The Johns Hopkins Gazette: April 19, 1999
Apr. 19, 1999
VOL. 28, NO. 31


Engineering Celebrates 85/20 Years

By Phil Sneiderman
Johns Hopkins Gazette Online Edition

Festive music, fond memories, an award presentation and a few surprises are on the agenda when Engineering School faculty, alumni and students gather beneath a huge tent on Friday to celebrate not one but two academic milestones.

This double-anniversary event, running from 4 to 5:30 p.m. on the Wyman Quadrangle in front of Maryland Hall, will pay tribute to 85 years of engineering at Johns Hopkins and 20 years since the founding of the G.W.C. Whiting School of Engineering. This first of two major Engineering anniversary events was timed to coincide with homecoming weekend, which traditionally lures alumni back to the Homewood campus.

The event is free and open to the university community and friends of the Engineering program.

The double-anniversary celebration is designed to call attention to the rich tradition of engineering education at Hopkins, dating back to the opening of Maryland Hall in 1914. The School of Engineering at Hopkins was founded five years later. In 1966, this school merged with the Faculty of Philosophy, creating the School of Arts and Sciences.

Soon, however, some alumni and faculty became concerned that engineering education appeared to diminish in importance under this arrangement. Their efforts led to the establishment in 1979 of a new university division, the G.W.C. Whiting School of Engineering, supported in part by a gift from the estate of George William Carlyle Whiting, co-founder of the Whiting-Turner Contracting Co.

The school's current dean, Ilene Busch-Vishniac, appointed a committee earlier this year to plan events that would acknowledge the history of engineering at Hopkins and the role it has played at the university and in the community. The events are also aimed at honoring important participants from Hopkins' engineering history, while engaging the interest of current students and faculty. Finally, the events, one this week and another in November, seek to cast an eye toward the future of engineering and the Whiting School.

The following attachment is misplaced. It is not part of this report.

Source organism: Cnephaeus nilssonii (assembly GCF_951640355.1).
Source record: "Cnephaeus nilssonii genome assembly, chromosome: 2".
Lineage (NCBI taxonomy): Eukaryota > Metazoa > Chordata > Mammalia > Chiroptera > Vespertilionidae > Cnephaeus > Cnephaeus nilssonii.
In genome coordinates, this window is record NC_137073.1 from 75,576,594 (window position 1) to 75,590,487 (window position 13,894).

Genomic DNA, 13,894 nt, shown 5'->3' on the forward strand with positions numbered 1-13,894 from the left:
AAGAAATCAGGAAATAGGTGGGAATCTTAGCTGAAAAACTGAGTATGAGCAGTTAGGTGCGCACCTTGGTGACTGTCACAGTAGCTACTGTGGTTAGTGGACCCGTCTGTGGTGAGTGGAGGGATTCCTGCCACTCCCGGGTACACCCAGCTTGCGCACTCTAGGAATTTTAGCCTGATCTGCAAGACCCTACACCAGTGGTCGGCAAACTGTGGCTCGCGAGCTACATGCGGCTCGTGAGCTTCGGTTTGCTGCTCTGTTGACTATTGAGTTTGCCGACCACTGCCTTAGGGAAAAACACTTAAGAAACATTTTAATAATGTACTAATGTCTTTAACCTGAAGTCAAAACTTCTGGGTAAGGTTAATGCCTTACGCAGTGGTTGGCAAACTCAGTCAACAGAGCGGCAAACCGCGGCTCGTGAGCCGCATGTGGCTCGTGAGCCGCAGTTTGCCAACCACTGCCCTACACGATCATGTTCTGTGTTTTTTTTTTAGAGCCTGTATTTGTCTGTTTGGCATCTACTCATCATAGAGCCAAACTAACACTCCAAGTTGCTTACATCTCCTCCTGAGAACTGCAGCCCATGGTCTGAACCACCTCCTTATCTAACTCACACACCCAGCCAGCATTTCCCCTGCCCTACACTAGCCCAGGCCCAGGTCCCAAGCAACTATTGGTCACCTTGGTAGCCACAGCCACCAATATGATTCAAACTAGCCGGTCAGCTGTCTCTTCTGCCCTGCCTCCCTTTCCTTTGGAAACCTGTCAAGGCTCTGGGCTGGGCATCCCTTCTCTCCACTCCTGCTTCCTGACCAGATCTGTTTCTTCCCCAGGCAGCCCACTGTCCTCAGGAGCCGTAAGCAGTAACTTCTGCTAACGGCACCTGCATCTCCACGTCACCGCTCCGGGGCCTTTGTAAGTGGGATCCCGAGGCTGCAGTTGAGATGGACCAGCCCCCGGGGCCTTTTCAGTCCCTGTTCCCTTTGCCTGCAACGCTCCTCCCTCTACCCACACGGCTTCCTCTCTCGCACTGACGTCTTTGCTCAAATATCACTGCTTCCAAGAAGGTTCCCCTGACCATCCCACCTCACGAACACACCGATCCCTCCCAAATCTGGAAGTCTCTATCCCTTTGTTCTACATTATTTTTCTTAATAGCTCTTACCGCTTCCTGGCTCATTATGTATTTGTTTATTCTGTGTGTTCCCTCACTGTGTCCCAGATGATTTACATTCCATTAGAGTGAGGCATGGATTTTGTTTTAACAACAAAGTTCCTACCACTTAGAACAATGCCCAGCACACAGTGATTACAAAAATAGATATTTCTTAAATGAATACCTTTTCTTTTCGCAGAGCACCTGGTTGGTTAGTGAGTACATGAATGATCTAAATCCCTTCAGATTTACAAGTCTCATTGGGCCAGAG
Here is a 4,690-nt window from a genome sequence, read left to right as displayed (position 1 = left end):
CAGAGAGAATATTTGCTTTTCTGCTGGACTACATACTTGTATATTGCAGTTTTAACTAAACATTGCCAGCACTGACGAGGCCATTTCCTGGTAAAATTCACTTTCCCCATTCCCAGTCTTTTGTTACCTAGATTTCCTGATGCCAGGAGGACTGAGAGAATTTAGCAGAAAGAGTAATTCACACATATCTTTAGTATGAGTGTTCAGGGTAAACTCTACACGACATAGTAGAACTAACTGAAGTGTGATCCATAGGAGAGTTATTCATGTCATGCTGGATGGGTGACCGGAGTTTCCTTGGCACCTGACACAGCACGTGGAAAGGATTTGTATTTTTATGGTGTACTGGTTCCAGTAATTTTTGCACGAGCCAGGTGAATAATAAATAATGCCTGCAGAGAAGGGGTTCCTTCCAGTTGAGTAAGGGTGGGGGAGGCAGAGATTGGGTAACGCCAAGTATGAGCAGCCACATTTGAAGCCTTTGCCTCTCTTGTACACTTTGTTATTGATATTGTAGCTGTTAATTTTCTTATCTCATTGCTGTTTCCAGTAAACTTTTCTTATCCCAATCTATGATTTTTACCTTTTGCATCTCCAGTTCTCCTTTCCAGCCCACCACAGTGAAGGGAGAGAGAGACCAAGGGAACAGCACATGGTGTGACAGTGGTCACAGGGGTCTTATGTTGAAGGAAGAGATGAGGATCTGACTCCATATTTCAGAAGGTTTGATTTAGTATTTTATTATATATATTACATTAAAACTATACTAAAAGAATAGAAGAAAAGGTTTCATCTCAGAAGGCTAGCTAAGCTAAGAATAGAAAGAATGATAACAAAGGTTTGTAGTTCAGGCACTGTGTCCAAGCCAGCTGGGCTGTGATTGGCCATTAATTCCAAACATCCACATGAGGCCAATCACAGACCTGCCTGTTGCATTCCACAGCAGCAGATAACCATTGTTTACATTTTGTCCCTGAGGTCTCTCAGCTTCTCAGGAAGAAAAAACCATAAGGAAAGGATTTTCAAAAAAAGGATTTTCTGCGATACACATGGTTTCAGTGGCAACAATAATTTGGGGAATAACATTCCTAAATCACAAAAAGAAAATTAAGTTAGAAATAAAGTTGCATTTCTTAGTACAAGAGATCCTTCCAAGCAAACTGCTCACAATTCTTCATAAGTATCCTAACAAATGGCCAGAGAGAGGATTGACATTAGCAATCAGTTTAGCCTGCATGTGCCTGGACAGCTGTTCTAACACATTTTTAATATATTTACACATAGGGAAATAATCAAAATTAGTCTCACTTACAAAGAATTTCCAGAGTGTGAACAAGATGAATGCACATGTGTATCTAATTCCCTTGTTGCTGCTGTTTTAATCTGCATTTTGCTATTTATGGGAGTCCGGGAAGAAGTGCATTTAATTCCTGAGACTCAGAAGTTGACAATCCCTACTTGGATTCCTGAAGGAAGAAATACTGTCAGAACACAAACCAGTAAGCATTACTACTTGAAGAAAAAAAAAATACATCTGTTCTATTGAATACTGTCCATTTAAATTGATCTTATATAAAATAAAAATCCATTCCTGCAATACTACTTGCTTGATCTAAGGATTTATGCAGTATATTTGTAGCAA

"The program this Friday is designed to contribute to most of these goals, with special emphasis on the history of engineering at Hopkins," said Charles R. O'Melia, Abel Wolman Professor of Geography and Environmental Engineering, who is co-chair of the anniversary committee. "We'll be paying tribute to our alumni and key contributors from our past."

At 3:30 p.m., just before the reception begins, a jazz band will set the mood by performing Dixieland music. Participants will then gather beneath the tent for the program.

At 4 p.m., Richard Scott, a member of the dean's staff, will begin the program by leading the audience in a song called "The Johns Hopkins Ode."

Mark Rubenstein, who chairs the Whiting School's National Advisory Council, will then introduce the dean to the audience. Busch-Vishniac will provide a brief welcome and recognize special guests.

The event's master of ceremonies, Robert B. Pond Sr., professor emeritus in the Department of Materials Science and Engineering, will share some memories about the school, then ask members of the audience to contribute their recollections and thoughts.

Later in the program, a distinguished alumnus award will be presented to G. Guy Knickerbocker, who earned three engineering degrees at Hopkins.

After the program, participants will be invited to enter Maryland Hall to view two new historical tributes: a plaque honoring Engineering professors emeriti and portraits of those who have served as Engineering deans at Hopkins.

For more information, contact Debi Rager at 410-516-5303 or